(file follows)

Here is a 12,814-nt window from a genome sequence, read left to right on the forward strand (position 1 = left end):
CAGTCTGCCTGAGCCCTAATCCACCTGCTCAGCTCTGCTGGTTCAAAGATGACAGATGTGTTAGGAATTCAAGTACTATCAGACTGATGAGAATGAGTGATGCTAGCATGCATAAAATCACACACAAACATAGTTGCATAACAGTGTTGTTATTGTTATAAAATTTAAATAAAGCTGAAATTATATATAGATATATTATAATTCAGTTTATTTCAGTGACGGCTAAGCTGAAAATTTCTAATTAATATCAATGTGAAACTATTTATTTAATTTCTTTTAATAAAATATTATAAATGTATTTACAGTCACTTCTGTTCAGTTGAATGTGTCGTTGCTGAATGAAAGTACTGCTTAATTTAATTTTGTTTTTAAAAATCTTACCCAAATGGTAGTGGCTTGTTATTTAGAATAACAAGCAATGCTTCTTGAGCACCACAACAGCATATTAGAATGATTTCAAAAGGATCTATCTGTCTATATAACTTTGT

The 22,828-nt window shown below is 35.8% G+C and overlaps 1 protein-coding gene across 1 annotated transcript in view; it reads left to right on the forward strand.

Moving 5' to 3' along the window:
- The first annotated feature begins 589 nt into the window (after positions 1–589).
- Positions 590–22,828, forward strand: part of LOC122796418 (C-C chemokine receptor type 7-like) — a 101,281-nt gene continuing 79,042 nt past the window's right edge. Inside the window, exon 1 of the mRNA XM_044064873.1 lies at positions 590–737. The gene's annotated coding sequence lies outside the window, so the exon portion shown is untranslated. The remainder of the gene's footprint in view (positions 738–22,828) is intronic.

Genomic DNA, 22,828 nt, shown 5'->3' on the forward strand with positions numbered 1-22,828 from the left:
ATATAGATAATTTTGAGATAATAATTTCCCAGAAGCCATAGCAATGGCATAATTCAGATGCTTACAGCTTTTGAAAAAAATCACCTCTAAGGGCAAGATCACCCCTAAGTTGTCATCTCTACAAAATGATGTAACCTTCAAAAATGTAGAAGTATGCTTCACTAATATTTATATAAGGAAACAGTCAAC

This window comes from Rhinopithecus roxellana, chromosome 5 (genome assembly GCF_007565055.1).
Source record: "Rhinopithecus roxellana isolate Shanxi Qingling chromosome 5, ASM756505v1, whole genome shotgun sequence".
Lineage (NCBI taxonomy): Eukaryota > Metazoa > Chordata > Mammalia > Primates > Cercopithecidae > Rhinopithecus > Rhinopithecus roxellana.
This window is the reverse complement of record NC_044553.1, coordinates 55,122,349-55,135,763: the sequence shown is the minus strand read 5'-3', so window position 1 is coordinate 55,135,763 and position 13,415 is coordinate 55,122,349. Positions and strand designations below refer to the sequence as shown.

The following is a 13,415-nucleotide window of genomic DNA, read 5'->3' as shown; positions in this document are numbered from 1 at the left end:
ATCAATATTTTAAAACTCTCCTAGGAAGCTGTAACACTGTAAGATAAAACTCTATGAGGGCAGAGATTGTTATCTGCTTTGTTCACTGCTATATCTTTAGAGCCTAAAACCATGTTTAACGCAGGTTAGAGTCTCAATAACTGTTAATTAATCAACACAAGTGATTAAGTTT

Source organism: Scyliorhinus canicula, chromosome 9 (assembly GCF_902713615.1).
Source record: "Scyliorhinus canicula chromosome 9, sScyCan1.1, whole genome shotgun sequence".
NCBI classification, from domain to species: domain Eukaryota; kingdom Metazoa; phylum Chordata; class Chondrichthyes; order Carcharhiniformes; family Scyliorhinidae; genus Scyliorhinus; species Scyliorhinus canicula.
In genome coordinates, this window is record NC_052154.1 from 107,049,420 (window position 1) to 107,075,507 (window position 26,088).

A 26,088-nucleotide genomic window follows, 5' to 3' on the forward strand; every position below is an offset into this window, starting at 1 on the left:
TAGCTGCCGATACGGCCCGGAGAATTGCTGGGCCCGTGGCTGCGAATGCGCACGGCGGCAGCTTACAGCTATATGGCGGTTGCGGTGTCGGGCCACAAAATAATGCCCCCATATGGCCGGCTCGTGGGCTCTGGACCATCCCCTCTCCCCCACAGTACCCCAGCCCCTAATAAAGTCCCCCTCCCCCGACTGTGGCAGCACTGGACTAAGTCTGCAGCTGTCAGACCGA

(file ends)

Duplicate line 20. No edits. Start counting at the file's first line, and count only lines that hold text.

TAGCTGCCGATACGGCCCGGAGAATTGCTGGGCCCGTGGCTGCGAATGCGCACGGCGGCAGCTTACAGCTATATGGCGGTTGCGGTGTCGGGCCACAAAATAATGCCCCCATATGGCCGGCTCGTGGGCTCTGGACCATCCCCTCTCCCCCACAGTACCCCAGCCCCTAATAAAGTCCCCCTCCCCCGACTGTGGCAGCACTGGACTAAGTCTGCAGCTGTCAGACCGA